It soon becomes clear that the author has reversed the gender roles in Toby’s marriage. He has a great job, but he is the one who takes the children to school and changes his schedule to accommodate pick ups, but this only makes sense. Toby has a lack of ambition that drives Rachel to distraction, while she travels all over the world for her job as a PR consultant and also has a busy social life. Even though Toby, and our narrator, are quite scathing about her, I could understand her trying to live up to that ideal of having it all. Isn’t it what the media tells us all women want? This is a common misconception for both men and women; having it all is possible, just not all at the same time. Rachel comes across as quite a negative character, but perhaps that’s down to the people narrating and analysing her. I didn’t find Toby a very sympathetic character either. I think this was a bias in me, it’s hard to sympathise with Upper East Side New Yorkers who are high earning professionals, when you’ve been brought up in council houses.

These characters can do anything they want. They’ve forgotten that where they are in life is a series of choices made; Rachel has chosen to pursue her ambitions and become a Mum. Toby has an incredibly rewarding career, but he has also chosen to have children and be the one who leaves work early to accommodate that. They could make different choices, but don’t seem to know this. Maybe this is the downside to being at the top of Maslow’s Hierarchy of Need, because once you’ve self-actualised there’s a lot of space for introspection. However, despite the level of introspection and analysis these characters do, they’re not very self-aware. I found this novel so psychologically astute when dissecting modern marriage, parenthood and divorce. There are beautiful passages early on where our narrator discusses the deterioration of marriage and trying to move on. Toby keeps meeting people who want to know when the rot set in:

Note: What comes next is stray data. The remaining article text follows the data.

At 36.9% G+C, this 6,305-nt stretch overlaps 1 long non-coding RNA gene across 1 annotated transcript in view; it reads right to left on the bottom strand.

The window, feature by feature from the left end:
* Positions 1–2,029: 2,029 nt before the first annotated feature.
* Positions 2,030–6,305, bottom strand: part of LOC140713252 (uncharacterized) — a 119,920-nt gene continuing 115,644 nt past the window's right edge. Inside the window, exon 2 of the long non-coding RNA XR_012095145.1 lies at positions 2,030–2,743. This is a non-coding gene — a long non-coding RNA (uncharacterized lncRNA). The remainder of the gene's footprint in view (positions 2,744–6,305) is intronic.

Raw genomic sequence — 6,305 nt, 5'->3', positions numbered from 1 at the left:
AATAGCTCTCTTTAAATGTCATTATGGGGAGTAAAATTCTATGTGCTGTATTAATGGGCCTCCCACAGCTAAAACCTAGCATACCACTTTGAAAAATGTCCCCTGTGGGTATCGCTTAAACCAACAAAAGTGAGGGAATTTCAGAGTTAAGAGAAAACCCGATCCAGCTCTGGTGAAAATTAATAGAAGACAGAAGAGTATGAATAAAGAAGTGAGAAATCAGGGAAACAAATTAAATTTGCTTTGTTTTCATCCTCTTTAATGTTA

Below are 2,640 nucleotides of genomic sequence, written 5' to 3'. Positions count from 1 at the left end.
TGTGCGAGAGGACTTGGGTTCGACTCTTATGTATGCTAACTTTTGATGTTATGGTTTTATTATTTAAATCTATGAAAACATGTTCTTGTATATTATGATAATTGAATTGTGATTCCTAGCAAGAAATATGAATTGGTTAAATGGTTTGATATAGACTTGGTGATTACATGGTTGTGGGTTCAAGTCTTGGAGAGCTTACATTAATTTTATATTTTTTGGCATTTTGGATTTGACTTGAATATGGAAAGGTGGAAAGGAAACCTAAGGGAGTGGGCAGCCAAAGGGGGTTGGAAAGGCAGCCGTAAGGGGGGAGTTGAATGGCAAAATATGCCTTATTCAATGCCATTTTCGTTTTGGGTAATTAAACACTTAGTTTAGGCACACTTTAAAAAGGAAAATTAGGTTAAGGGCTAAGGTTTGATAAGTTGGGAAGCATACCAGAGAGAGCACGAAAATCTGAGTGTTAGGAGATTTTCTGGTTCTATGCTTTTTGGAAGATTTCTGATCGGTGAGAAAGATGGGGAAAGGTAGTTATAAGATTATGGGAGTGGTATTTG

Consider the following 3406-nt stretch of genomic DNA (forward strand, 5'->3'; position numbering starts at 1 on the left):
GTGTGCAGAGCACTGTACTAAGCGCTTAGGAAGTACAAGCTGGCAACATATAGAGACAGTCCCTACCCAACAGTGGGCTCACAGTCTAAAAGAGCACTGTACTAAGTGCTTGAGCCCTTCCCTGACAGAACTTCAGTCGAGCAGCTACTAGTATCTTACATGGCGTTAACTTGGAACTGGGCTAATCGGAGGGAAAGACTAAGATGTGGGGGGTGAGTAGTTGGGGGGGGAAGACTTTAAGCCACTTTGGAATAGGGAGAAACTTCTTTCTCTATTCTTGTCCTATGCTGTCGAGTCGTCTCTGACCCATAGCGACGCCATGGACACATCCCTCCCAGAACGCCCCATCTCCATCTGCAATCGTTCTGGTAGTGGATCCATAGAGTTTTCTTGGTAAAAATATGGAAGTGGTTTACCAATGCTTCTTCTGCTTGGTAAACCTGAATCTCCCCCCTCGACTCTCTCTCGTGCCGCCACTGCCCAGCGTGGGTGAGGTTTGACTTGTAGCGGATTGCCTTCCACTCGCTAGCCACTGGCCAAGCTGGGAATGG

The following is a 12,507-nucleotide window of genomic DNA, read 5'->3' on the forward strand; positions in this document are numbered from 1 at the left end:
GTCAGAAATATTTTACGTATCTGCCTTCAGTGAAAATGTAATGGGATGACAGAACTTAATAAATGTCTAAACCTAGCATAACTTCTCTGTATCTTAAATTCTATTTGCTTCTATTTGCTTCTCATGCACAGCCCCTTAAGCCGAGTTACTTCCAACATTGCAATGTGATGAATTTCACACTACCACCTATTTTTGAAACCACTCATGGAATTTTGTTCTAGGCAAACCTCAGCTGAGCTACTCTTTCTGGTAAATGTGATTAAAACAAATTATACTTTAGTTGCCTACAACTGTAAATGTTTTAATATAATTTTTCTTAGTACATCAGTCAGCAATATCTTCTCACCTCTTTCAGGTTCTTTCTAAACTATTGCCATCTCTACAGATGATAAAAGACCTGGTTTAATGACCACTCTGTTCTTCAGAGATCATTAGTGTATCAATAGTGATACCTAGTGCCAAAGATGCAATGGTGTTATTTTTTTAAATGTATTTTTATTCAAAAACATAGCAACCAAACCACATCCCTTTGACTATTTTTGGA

‘These questions weren’t really about him; no they were questions about how perceptive people were and what they missed and who else was about to announce their divorce and whether the undercurrent of tension in their own marriages would eventually lead to their demise’.

More people divorce these days and there is still a value judgement made, because older generations seemed to stay together. Were they immune to the misery of marriage difficulties? If a marriage is struggling, how do we make the decision to leave?

‘How miserable is too miserable?’

In a discussion with his old friend, and our narrator Libby, Toby talks about how hindsight and perspective can change our views of the whole marriage. Does the fact the marriage ended, mean it was wrong right from the start? He likens it to a game of Othello where you start out with a board full of white discs, but they slowly become black: